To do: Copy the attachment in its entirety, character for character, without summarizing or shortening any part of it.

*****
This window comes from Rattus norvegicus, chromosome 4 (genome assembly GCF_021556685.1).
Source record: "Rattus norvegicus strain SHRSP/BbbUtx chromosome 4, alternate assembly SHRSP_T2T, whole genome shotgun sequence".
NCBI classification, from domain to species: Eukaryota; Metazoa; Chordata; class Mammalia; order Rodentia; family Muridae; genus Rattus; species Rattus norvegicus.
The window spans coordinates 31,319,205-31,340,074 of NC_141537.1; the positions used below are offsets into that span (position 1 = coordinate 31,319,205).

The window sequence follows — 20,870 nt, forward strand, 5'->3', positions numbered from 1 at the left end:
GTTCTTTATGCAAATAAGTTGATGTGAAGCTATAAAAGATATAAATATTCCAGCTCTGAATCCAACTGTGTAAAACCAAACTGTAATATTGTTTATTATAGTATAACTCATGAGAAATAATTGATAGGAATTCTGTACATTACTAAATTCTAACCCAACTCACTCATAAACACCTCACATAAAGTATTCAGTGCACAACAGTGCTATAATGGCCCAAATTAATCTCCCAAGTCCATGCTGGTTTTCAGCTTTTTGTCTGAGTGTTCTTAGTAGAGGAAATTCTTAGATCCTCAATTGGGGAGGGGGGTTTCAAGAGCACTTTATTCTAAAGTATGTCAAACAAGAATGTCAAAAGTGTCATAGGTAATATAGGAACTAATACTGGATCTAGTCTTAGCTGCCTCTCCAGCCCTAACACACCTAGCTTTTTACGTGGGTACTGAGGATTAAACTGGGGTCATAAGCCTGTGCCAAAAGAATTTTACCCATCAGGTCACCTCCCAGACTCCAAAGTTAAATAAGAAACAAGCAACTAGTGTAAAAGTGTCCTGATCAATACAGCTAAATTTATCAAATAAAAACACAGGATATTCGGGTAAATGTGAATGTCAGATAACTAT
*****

This window comes from Rattus norvegicus, chromosome 4 (genome assembly GCF_021556685.1).
Source record: "Rattus norvegicus strain SHRSP/BbbUtx chromosome 4, alternate assembly SHRSP_T2T, whole genome shotgun sequence".
NCBI classification, from domain to species: Eukaryota; Metazoa; Chordata; class Mammalia; order Rodentia; family Muridae; genus Rattus; species Rattus norvegicus.
The window spans coordinates 31,319,205-31,340,074 of NC_141537.1; the positions used below are offsets into that span (position 1 = coordinate 31,319,205).

The window sequence follows — 20,870 nt, forward strand, 5'->3', positions numbered from 1 at the left end:
GTTCTTTATGCAAATAAGTTGATGTGAAGCTATAAAAGATATAAATATTCCAGCTCTGAATCCAACTGTGTAAAACCAAACTGTAATATTGTTTATTATAGTATAACTCATGAGAAATAATTGATAGGAATTCTGTACATTACTAAATTCTAACCCAACTCACTCATAAACACCTCACATAAAGTATTCAGTGCACAACAGTGCTATAATGGCCCAAATTAATCTCCCAAGTCCATGCTGGTTTTCAGCTTTTTGTCTGAGTGTTCTTAGTAGAGGAAATTCTTAGATCCTCAATTGGGGAGGGGGGTTTCAAGAGCACTTTATTCTAAAGTATGTCAAACAAGAATGTCAAAAGTGTCATAGGTAATATAGGAACTAATACTGGATCTAGTCTTAGCTGCCTCTCCAGCCCTAACACACCTAGCTTTTTACGTGGGTACTGAGGATTAAACTGGGGTCATAAGCCTGTGCCAAAAGAATTTTACCCATCAGGTCACCTCCCAGACTCCAAAGTTAAATAAGAAACAAGCAACTAGTGTAAAAGTGTCCTGATCAATACAGCTAAATTTATCAAATAAAAACACAGGATATTCGGGTAAATGTGAATGTCAGATAACTAT